Many visit Ibiza in search of its atmosphere and its incredible coastal landscape, but few know that this small Mediterranean island has been a UNESCO World Heritage site since 1999. This is thanks to its cultural and natural assets, making it a point of reference for visitors to the Balearic Islands. This declaration is referred to by the title “Ibiza, biodiversity and culture”.
The most notable enclave encompassed by this declaration is the old town of the city of Ibiza, popularly known as Dalt Vila, a historic centre that dates back to the Roman period, and later the Muslim period, cultures which helped to form the main structure of this imposing architectural complex. The whole area stands over the newer city thanks to the enormous walls that protect it, one of the best preserved walled cities in the Mediterranean. On its interior, we find historic houses, viewpoints that allow us to observe the city and the sea horizon, and at the summit we find the castle and cathedral of Ibiza. The neighbouring quarters of La Marina, Es Soto and Sa Penya also form part of this complex. Visitors must not miss out on taking a walk here.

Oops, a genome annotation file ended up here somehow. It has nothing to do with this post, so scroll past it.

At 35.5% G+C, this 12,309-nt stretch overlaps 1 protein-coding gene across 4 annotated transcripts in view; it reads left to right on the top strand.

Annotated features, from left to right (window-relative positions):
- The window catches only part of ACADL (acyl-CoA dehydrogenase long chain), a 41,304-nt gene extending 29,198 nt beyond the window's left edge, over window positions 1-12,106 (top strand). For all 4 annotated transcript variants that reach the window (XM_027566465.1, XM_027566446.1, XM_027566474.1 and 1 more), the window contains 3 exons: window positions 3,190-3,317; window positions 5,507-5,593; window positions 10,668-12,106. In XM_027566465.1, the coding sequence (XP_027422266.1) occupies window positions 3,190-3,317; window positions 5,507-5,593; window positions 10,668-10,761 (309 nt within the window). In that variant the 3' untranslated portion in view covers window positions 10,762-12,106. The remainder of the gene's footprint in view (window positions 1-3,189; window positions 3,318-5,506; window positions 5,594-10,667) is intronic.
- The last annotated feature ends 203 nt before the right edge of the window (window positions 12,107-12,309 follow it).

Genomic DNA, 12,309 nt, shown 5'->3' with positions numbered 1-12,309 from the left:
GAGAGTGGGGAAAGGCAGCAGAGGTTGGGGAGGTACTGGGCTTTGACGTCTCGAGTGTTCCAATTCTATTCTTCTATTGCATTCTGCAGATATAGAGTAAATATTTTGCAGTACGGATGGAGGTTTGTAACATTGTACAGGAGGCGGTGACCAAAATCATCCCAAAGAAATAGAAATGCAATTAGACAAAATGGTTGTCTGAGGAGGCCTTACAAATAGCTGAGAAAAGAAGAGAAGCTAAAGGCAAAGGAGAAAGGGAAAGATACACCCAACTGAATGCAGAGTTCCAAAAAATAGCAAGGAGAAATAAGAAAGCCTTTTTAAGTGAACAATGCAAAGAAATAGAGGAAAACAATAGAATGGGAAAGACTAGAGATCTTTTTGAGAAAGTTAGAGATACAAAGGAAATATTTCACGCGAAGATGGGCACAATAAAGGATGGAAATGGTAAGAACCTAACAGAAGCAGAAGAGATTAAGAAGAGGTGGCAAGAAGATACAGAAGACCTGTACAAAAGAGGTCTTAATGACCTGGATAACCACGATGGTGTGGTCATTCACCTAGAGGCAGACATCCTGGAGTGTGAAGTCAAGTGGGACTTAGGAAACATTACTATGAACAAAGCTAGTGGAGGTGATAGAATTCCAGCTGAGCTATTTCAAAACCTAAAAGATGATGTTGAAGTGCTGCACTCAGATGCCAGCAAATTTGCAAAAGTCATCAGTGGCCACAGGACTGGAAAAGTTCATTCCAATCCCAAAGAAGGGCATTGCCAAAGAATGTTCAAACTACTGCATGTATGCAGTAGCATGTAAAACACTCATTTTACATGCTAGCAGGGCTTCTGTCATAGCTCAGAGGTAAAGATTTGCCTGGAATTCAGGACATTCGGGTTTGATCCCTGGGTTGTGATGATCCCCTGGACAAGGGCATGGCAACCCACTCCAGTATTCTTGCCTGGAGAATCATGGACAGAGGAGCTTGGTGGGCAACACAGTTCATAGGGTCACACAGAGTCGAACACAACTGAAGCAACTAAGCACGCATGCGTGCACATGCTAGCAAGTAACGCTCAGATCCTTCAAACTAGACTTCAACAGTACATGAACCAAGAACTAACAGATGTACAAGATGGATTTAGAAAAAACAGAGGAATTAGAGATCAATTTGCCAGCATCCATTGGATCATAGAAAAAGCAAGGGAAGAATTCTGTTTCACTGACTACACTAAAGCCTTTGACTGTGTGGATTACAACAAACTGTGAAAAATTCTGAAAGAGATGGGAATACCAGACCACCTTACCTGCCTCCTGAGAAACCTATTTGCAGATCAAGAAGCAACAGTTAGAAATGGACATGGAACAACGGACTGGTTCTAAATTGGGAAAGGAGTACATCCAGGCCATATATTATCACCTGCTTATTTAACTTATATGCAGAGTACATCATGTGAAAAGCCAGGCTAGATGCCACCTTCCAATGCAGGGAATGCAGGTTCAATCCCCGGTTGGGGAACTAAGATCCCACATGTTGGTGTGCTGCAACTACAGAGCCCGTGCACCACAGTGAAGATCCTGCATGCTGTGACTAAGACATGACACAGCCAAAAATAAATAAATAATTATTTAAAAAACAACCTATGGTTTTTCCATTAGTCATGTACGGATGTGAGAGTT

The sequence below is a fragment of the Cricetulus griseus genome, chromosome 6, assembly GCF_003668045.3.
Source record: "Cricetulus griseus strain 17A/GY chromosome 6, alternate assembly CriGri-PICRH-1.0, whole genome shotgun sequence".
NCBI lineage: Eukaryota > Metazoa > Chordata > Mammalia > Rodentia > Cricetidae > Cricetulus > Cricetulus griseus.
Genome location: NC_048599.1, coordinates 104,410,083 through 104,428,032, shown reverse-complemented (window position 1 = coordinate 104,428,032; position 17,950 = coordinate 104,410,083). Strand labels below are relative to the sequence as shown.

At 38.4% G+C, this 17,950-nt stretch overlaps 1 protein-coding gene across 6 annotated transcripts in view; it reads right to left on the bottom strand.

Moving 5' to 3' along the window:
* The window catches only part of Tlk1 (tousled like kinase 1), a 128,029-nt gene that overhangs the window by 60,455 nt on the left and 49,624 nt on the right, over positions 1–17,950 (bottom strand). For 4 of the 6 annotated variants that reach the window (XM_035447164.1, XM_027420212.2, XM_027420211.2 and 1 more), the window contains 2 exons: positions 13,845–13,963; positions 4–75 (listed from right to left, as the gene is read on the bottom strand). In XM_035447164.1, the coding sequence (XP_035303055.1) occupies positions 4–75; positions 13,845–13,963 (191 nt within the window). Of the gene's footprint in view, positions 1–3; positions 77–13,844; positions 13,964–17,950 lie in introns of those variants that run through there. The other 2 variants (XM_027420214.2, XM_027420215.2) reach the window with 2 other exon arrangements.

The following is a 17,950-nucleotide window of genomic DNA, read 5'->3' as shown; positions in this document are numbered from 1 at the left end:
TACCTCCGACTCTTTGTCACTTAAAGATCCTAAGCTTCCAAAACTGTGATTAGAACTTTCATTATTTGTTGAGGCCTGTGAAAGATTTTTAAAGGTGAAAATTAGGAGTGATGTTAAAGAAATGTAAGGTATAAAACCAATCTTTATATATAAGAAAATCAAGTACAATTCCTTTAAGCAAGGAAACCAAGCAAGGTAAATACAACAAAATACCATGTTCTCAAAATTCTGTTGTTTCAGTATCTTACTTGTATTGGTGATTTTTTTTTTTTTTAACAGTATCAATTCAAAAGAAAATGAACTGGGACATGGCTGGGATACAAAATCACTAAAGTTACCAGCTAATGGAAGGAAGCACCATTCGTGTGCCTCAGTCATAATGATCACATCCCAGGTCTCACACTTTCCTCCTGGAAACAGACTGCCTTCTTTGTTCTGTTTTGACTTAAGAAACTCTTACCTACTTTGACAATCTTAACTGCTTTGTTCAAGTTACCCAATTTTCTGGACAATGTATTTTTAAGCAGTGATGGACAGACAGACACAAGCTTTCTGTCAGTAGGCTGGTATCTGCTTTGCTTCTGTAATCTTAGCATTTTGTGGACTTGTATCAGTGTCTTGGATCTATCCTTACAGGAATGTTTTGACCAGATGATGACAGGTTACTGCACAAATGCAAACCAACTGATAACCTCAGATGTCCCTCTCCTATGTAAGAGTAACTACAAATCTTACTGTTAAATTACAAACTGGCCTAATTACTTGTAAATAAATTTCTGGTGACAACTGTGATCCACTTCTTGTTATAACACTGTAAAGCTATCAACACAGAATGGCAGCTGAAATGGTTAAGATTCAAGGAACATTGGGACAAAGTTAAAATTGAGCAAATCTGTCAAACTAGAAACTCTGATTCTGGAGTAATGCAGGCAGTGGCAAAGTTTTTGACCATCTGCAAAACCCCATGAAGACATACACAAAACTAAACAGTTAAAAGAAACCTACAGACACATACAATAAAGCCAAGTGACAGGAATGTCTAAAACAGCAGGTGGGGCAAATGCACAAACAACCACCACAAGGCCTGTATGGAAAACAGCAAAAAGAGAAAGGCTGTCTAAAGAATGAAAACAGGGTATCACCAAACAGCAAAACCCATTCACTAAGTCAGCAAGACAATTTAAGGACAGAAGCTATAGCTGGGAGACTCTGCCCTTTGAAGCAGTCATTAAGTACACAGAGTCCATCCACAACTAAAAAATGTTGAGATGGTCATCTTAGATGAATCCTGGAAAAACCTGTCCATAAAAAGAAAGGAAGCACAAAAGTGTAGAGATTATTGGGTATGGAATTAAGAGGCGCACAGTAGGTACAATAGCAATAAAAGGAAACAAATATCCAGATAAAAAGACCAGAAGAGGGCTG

Other important places encompassed by the World Heritage declaration are Ses Feixes, a former garden area, significant for the intricate irrigation system, inherited from the Muslim period, and now home to endemic birds of the island; the Phoenician town of Sa Caleta, an example of archaeology essential for understanding how the first inhabitants of the island lived; the necropolis of Puig des Molins, where significant archaeological remains of the Phoenician-Punic culture have been found; and finally the most important natural treasure of the Pityusic Islands, posidonia oceanica, a marine plant which is the secret to the beauty of the island’s waters, and which is crucial for the subsistence of the marine ecosystem. In short, Ibiza has a lot to offer at a cultural and natural level for visitors seeking something more.